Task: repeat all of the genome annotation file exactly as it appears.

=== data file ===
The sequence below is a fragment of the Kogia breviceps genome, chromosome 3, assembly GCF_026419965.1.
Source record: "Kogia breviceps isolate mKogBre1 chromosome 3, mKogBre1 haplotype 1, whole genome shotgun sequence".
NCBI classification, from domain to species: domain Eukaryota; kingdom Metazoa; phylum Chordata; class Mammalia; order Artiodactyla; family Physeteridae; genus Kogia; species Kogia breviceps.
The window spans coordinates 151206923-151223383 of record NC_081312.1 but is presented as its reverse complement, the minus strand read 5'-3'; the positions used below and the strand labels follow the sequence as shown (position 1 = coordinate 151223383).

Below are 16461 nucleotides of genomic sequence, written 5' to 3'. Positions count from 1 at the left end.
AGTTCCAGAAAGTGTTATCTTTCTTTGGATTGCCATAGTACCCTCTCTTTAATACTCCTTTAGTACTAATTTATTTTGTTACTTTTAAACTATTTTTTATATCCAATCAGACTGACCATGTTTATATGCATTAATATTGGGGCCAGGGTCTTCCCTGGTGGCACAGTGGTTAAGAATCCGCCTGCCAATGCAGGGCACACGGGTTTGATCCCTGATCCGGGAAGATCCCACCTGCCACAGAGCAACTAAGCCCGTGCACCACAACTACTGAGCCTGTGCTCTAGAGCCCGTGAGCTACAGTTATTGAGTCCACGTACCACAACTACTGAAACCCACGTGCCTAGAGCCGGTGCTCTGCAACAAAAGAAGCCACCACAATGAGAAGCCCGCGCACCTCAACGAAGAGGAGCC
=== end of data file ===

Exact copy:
The sequence below is a fragment of the Kogia breviceps genome, chromosome 3, assembly GCF_026419965.1.
Source record: "Kogia breviceps isolate mKogBre1 chromosome 3, mKogBre1 haplotype 1, whole genome shotgun sequence".
NCBI classification, from domain to species: domain Eukaryota; kingdom Metazoa; phylum Chordata; class Mammalia; order Artiodactyla; family Physeteridae; genus Kogia; species Kogia breviceps.
The window spans coordinates 151206923-151223383 of record NC_081312.1 but is presented as its reverse complement, the minus strand read 5'-3'; the positions used below and the strand labels follow the sequence as shown (position 1 = coordinate 151223383).

Below are 16461 nucleotides of genomic sequence, written 5' to 3'. Positions count from 1 at the left end.
AGTTCCAGAAAGTGTTATCTTTCTTTGGATTGCCATAGTACCCTCTCTTTAATACTCCTTTAGTACTAATTTATTTTGTTACTTTTAAACTATTTTTTATATCCAATCAGACTGACCATGTTTATATGCATTAATATTGGGGCCAGGGTCTTCCCTGGTGGCACAGTGGTTAAGAATCCGCCTGCCAATGCAGGGCACACGGGTTTGATCCCTGATCCGGGAAGATCCCACCTGCCACAGAGCAACTAAGCCCGTGCACCACAACTACTGAGCCTGTGCTCTAGAGCCCGTGAGCTACAGTTATTGAGTCCACGTACCACAACTACTGAAACCCACGTGCCTAGAGCCGGTGCTCTGCAACAAAAGAAGCCACCACAATGAGAAGCCCGCGCACCTCAACGAAGAGGAGCC